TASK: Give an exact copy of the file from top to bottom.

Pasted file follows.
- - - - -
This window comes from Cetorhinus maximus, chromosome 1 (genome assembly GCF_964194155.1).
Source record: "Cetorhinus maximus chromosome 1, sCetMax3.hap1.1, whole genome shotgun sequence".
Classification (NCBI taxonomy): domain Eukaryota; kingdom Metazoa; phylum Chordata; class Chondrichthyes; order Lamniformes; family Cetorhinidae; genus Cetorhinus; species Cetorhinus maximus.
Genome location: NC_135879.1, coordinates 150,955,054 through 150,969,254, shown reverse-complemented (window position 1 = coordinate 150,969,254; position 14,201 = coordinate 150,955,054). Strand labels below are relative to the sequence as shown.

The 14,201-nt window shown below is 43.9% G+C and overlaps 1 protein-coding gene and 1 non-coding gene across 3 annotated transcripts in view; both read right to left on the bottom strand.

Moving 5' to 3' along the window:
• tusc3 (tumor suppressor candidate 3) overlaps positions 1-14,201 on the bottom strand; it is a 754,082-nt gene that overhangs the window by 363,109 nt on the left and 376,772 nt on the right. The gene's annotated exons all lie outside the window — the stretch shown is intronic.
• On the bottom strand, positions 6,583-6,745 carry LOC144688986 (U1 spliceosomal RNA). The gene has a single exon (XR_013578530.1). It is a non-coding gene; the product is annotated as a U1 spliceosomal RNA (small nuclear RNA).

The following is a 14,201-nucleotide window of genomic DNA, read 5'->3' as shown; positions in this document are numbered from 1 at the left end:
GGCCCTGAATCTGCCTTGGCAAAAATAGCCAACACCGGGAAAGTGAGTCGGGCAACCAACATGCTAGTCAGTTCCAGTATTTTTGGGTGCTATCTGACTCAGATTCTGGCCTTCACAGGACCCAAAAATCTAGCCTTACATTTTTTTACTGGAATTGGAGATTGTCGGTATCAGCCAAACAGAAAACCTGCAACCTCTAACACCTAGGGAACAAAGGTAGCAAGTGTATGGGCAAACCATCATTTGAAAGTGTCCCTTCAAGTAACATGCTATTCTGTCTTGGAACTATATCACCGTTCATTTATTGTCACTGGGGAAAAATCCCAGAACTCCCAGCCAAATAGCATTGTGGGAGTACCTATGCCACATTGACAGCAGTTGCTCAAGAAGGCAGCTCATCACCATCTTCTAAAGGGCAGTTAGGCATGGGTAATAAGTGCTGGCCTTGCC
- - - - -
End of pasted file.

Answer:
This window comes from Cetorhinus maximus, chromosome 1 (genome assembly GCF_964194155.1).
Source record: "Cetorhinus maximus chromosome 1, sCetMax3.hap1.1, whole genome shotgun sequence".
Classification (NCBI taxonomy): domain Eukaryota; kingdom Metazoa; phylum Chordata; class Chondrichthyes; order Lamniformes; family Cetorhinidae; genus Cetorhinus; species Cetorhinus maximus.
Genome location: NC_135879.1, coordinates 150,955,054 through 150,969,254, shown reverse-complemented (window position 1 = coordinate 150,969,254; position 14,201 = coordinate 150,955,054). Strand labels below are relative to the sequence as shown.

The 14,201-nt window shown below is 43.9% G+C and overlaps 1 protein-coding gene and 1 non-coding gene across 3 annotated transcripts in view; both read right to left on the bottom strand.

Moving 5' to 3' along the window:
• tusc3 (tumor suppressor candidate 3) overlaps positions 1-14,201 on the bottom strand; it is a 754,082-nt gene that overhangs the window by 363,109 nt on the left and 376,772 nt on the right. The gene's annotated exons all lie outside the window — the stretch shown is intronic.
• On the bottom strand, positions 6,583-6,745 carry LOC144688986 (U1 spliceosomal RNA). The gene has a single exon (XR_013578530.1). It is a non-coding gene; the product is annotated as a U1 spliceosomal RNA (small nuclear RNA).

The following is a 14,201-nucleotide window of genomic DNA, read 5'->3' as shown; positions in this document are numbered from 1 at the left end:
GGCCCTGAATCTGCCTTGGCAAAAATAGCCAACACCGGGAAAGTGAGTCGGGCAACCAACATGCTAGTCAGTTCCAGTATTTTTGGGTGCTATCTGACTCAGATTCTGGCCTTCACAGGACCCAAAAATCTAGCCTTACATTTTTTTACTGGAATTGGAGATTGTCGGTATCAGCCAAACAGAAAACCTGCAACCTCTAACACCTAGGGAACAAAGGTAGCAAGTGTATGGGCAAACCATCATTTGAAAGTGTCCCTTCAAGTAACATGCTATTCTGTCTTGGAACTATATCACCGTTCATTTATTGTCACTGGGGAAAAATCCCAGAACTCCCAGCCAAATAGCATTGTGGGAGTACCTATGCCACATTGACAGCAGTTGCTCAAGAAGGCAGCTCATCACCATCTTCTAAAGGGCAGTTAGGCATGGGTAATAAGTGCTGGCCTTGCC